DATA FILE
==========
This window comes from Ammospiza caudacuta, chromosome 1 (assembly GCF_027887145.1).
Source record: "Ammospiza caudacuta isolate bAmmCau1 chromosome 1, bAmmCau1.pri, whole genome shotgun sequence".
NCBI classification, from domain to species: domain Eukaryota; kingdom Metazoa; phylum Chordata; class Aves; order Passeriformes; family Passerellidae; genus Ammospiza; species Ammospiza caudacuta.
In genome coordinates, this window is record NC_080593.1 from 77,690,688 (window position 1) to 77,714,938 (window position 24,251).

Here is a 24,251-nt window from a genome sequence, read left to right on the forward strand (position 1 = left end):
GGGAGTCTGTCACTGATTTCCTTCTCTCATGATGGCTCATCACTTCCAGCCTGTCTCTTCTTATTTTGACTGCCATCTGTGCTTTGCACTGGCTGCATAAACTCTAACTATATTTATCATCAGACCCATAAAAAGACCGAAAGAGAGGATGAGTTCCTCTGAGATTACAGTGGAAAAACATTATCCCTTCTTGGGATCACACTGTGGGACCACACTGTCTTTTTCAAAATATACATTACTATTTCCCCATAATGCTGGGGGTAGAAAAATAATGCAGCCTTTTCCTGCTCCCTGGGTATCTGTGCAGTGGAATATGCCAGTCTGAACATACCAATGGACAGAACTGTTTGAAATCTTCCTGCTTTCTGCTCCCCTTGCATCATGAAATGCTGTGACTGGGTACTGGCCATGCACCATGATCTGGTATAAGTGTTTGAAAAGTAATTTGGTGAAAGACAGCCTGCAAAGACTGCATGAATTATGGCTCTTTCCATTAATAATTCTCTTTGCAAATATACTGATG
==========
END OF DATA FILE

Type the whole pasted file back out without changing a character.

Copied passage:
This window comes from Ammospiza caudacuta, chromosome 1 (assembly GCF_027887145.1).
Source record: "Ammospiza caudacuta isolate bAmmCau1 chromosome 1, bAmmCau1.pri, whole genome shotgun sequence".
NCBI classification, from domain to species: domain Eukaryota; kingdom Metazoa; phylum Chordata; class Aves; order Passeriformes; family Passerellidae; genus Ammospiza; species Ammospiza caudacuta.
In genome coordinates, this window is record NC_080593.1 from 77,690,688 (window position 1) to 77,714,938 (window position 24,251).

Here is a 24,251-nt window from a genome sequence, read left to right on the forward strand (position 1 = left end):
GGGAGTCTGTCACTGATTTCCTTCTCTCATGATGGCTCATCACTTCCAGCCTGTCTCTTCTTATTTTGACTGCCATCTGTGCTTTGCACTGGCTGCATAAACTCTAACTATATTTATCATCAGACCCATAAAAAGACCGAAAGAGAGGATGAGTTCCTCTGAGATTACAGTGGAAAAACATTATCCCTTCTTGGGATCACACTGTGGGACCACACTGTCTTTTTCAAAATATACATTACTATTTCCCCATAATGCTGGGGGTAGAAAAATAATGCAGCCTTTTCCTGCTCCCTGGGTATCTGTGCAGTGGAATATGCCAGTCTGAACATACCAATGGACAGAACTGTTTGAAATCTTCCTGCTTTCTGCTCCCCTTGCATCATGAAATGCTGTGACTGGGTACTGGCCATGCACCATGATCTGGTATAAGTGTTTGAAAAGTAATTTGGTGAAAGACAGCCTGCAAAGACTGCATGAATTATGGCTCTTTCCATTAATAATTCTCTTTGCAAATATACTGATG